You may have noticed my absences the previous three weeks. I was in Japan. Nominally this was for the Pro Tour, but I used the ticket Wizards bought me to go a week and a half early. I'm a big fan of medieval Japanese history, so I did things like go to five extant castles, see both nights of the yearly Kyoto Noh theater festival, and have tiny Japanese women dress me up in formal court clothing from a thousand years ago. The real reason I went to Japan was for Magic, though, so let's talk about that today instead.
Magic Is Everywhere
Ten days before the Pro Tour, I went to Hareruya, a game store in the Shinjuku area of Tokyo. As Japanese game stores go, Hareruya was most unusual. Trading card games are extremely popular in Japan, with at least fifty active games, and most game stores carry a wide variety of games; Hareruya carried only Magic. Retail space in Japan is very expensive, so most game stores don't have much more than a storefront, a sales counter, and room for maybe eight people to play; Hareruya had a gaming area that sat fifty-eight players. This was not a game store—it was a Magic store.
There were some impressive collections in the room as well. When I came in, there was an eight-player Legacy event running, with eight decks that sported dual lands and appeared to be free of card access problems. I played Commander with a gentleman who was kind enough to lend me his Arcum Dagsson deck, which had lots of awesome foils in it. There were cards in his deck I wasn't familiar enough with, so I missed some kind of infinite combination with cards that were in play. He attempted to explain it to me in Japanese, but I didn't quite understand.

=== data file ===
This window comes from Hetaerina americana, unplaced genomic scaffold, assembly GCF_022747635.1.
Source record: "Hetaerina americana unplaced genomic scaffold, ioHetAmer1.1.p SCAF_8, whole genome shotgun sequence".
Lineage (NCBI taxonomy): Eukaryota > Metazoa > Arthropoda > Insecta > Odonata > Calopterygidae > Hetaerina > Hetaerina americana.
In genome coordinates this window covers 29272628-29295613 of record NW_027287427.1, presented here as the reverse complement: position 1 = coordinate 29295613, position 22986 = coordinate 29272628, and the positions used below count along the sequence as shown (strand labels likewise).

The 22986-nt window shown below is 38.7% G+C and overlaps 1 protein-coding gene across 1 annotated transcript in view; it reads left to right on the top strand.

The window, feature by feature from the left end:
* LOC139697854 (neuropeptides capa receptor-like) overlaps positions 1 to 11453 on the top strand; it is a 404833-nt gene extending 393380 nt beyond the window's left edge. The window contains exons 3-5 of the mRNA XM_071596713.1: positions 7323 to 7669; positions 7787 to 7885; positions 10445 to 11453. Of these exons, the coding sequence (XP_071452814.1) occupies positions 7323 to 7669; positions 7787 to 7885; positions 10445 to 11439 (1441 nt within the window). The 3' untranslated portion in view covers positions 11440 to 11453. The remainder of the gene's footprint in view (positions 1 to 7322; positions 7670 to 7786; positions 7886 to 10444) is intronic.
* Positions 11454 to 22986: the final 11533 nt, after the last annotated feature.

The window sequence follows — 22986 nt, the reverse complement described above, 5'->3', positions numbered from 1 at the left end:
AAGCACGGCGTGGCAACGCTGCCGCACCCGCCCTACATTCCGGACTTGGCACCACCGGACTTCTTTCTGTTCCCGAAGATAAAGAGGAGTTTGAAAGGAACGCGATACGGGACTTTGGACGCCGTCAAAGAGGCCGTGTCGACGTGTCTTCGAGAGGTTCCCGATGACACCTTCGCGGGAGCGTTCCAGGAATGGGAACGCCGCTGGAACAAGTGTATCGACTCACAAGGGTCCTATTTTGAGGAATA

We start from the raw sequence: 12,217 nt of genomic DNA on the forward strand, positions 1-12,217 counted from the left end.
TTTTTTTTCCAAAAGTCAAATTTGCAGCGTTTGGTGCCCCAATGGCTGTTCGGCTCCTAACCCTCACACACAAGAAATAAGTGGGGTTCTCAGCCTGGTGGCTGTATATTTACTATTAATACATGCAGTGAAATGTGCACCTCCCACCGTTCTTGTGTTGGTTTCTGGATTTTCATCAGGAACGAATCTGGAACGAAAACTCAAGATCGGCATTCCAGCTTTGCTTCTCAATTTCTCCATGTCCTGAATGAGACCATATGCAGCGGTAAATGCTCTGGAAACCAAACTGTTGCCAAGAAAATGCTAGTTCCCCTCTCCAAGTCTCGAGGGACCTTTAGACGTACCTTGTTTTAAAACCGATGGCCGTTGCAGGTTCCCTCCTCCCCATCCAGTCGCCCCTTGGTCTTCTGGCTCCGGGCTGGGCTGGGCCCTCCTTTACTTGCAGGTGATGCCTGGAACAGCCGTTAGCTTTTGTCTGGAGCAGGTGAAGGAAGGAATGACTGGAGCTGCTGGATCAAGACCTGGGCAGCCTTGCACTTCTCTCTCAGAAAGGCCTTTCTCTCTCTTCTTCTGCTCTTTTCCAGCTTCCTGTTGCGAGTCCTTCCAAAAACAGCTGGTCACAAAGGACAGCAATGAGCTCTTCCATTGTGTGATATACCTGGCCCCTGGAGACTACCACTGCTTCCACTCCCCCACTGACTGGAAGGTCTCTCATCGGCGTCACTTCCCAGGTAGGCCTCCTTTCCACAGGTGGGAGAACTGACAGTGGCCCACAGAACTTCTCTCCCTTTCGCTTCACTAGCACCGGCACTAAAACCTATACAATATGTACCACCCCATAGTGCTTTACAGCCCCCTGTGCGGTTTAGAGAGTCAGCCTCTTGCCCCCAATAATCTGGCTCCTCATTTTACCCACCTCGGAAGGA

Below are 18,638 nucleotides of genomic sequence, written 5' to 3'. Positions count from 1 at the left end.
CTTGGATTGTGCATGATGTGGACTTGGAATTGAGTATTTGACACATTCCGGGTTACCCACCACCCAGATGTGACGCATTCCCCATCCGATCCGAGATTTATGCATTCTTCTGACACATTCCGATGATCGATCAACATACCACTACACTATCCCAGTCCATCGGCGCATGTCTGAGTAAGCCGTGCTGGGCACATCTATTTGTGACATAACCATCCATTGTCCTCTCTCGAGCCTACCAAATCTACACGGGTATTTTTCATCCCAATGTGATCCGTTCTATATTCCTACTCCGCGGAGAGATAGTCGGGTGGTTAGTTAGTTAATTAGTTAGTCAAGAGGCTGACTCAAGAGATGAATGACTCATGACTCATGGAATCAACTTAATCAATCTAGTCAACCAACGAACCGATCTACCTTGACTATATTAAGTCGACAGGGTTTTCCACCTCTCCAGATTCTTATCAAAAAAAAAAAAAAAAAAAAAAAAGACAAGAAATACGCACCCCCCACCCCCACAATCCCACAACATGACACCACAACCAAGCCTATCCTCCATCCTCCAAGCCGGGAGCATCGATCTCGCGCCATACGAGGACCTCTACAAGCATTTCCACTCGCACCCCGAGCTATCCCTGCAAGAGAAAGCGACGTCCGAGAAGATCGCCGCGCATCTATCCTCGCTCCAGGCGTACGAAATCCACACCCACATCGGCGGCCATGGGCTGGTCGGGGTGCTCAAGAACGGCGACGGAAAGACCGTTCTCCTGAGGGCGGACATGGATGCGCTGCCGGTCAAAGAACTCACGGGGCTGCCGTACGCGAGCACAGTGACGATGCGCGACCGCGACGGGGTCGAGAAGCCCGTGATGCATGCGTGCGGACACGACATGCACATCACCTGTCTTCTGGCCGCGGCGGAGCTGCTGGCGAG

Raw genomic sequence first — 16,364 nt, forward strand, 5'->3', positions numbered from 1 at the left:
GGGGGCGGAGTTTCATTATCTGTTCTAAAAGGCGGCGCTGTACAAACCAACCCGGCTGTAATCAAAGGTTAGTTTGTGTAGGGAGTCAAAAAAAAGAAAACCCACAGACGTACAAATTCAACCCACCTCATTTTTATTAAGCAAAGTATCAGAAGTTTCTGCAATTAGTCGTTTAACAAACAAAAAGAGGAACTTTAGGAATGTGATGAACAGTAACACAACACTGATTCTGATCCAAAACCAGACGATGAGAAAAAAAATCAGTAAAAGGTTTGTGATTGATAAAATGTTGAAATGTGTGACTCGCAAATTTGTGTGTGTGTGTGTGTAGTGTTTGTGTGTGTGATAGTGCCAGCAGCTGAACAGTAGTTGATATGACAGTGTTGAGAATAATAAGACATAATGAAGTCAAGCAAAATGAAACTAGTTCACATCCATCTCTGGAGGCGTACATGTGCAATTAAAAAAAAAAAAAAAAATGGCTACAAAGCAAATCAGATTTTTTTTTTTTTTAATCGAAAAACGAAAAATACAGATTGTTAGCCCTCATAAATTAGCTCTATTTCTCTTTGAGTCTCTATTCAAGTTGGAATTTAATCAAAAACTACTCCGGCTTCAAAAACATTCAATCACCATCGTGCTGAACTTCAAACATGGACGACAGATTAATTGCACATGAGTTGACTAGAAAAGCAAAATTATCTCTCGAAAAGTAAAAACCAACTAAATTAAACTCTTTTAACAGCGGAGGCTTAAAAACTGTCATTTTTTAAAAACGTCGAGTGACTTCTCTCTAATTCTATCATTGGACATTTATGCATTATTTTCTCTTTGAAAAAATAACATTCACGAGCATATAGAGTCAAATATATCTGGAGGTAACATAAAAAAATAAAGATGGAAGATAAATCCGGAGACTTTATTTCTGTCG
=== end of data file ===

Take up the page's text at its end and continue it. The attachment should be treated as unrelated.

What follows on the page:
As luck would have it, Hareruya runs drafts on Monday night. It's normally sanctioned, but they were short a player. I offered to play, but warned that this would cause the draft to be unsanctioned. They were kind enough to agree to my terms, and I sat down to open some Japanese packs.
Here's what I drafted: